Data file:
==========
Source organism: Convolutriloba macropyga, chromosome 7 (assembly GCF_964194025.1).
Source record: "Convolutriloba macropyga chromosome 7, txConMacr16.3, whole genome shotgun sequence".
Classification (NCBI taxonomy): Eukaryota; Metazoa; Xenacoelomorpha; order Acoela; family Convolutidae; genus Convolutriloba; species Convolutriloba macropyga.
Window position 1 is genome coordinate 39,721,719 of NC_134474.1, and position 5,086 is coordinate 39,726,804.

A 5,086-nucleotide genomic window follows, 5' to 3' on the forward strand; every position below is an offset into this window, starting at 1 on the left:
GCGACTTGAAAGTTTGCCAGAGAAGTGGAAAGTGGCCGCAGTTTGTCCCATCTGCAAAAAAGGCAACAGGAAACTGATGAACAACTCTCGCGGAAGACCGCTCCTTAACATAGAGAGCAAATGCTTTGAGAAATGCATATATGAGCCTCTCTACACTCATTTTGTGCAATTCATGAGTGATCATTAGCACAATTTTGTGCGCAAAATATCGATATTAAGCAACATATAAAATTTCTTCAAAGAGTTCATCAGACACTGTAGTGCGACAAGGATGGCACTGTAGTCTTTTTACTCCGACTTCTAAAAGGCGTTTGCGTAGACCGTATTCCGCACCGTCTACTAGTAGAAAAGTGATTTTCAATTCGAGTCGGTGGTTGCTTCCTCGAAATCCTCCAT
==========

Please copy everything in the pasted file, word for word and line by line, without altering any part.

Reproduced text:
Source organism: Convolutriloba macropyga, chromosome 7 (assembly GCF_964194025.1).
Source record: "Convolutriloba macropyga chromosome 7, txConMacr16.3, whole genome shotgun sequence".
Classification (NCBI taxonomy): Eukaryota; Metazoa; Xenacoelomorpha; order Acoela; family Convolutidae; genus Convolutriloba; species Convolutriloba macropyga.
Window position 1 is genome coordinate 39,721,719 of NC_134474.1, and position 5,086 is coordinate 39,726,804.

A 5,086-nucleotide genomic window follows, 5' to 3' on the forward strand; every position below is an offset into this window, starting at 1 on the left:
GCGACTTGAAAGTTTGCCAGAGAAGTGGAAAGTGGCCGCAGTTTGTCCCATCTGCAAAAAAGGCAACAGGAAACTGATGAACAACTCTCGCGGAAGACCGCTCCTTAACATAGAGAGCAAATGCTTTGAGAAATGCATATATGAGCCTCTCTACACTCATTTTGTGCAATTCATGAGTGATCATTAGCACAATTTTGTGCGCAAAATATCGATATTAAGCAACATATAAAATTTCTTCAAAGAGTTCATCAGACACTGTAGTGCGACAAGGATGGCACTGTAGTCTTTTTACTCCGACTTCTAAAAGGCGTTTGCGTAGACCGTATTCCGCACCGTCTACTAGTAGAAAAGTGATTTTCAATTCGAGTCGGTGGTTGCTTCCTCGAAATCCTCCAT